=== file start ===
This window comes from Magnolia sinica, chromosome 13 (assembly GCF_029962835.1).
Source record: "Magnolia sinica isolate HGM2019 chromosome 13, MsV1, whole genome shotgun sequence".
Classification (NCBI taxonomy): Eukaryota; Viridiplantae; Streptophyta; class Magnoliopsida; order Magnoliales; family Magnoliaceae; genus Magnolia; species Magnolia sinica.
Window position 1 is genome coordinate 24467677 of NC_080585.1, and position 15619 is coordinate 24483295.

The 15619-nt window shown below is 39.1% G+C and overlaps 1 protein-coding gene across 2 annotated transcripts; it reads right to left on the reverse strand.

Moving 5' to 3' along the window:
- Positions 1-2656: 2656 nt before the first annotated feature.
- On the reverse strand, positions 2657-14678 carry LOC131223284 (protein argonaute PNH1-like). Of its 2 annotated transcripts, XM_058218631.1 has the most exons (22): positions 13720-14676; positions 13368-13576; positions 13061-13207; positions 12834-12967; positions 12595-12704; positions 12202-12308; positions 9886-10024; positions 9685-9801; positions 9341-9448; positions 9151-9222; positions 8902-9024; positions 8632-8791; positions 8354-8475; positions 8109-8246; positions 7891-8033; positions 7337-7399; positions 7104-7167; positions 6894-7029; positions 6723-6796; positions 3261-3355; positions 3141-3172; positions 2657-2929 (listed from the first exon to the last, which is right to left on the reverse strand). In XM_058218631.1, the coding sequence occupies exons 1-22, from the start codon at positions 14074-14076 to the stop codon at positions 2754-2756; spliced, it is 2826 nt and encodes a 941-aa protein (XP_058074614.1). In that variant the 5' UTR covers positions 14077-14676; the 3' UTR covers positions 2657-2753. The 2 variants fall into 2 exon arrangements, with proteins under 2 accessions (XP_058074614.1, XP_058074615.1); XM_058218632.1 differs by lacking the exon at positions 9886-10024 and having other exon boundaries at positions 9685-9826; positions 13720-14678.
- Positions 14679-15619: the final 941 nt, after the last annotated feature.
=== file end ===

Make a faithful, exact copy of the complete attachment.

This window comes from Magnolia sinica, chromosome 13 (assembly GCF_029962835.1).
Source record: "Magnolia sinica isolate HGM2019 chromosome 13, MsV1, whole genome shotgun sequence".
Classification (NCBI taxonomy): Eukaryota; Viridiplantae; Streptophyta; class Magnoliopsida; order Magnoliales; family Magnoliaceae; genus Magnolia; species Magnolia sinica.
Window position 1 is genome coordinate 24467677 of NC_080585.1, and position 15619 is coordinate 24483295.

The 15619-nt window shown below is 39.1% G+C and overlaps 1 protein-coding gene across 2 annotated transcripts; it reads right to left on the reverse strand.

Moving 5' to 3' along the window:
- Positions 1-2656: 2656 nt before the first annotated feature.
- On the reverse strand, positions 2657-14678 carry LOC131223284 (protein argonaute PNH1-like). Of its 2 annotated transcripts, XM_058218631.1 has the most exons (22): positions 13720-14676; positions 13368-13576; positions 13061-13207; positions 12834-12967; positions 12595-12704; positions 12202-12308; positions 9886-10024; positions 9685-9801; positions 9341-9448; positions 9151-9222; positions 8902-9024; positions 8632-8791; positions 8354-8475; positions 8109-8246; positions 7891-8033; positions 7337-7399; positions 7104-7167; positions 6894-7029; positions 6723-6796; positions 3261-3355; positions 3141-3172; positions 2657-2929 (listed from the first exon to the last, which is right to left on the reverse strand). In XM_058218631.1, the coding sequence occupies exons 1-22, from the start codon at positions 14074-14076 to the stop codon at positions 2754-2756; spliced, it is 2826 nt and encodes a 941-aa protein (XP_058074614.1). In that variant the 5' UTR covers positions 14077-14676; the 3' UTR covers positions 2657-2753. The 2 variants fall into 2 exon arrangements, with proteins under 2 accessions (XP_058074614.1, XP_058074615.1); XM_058218632.1 differs by lacking the exon at positions 9886-10024 and having other exon boundaries at positions 9685-9826; positions 13720-14678.
- Positions 14679-15619: the final 941 nt, after the last annotated feature.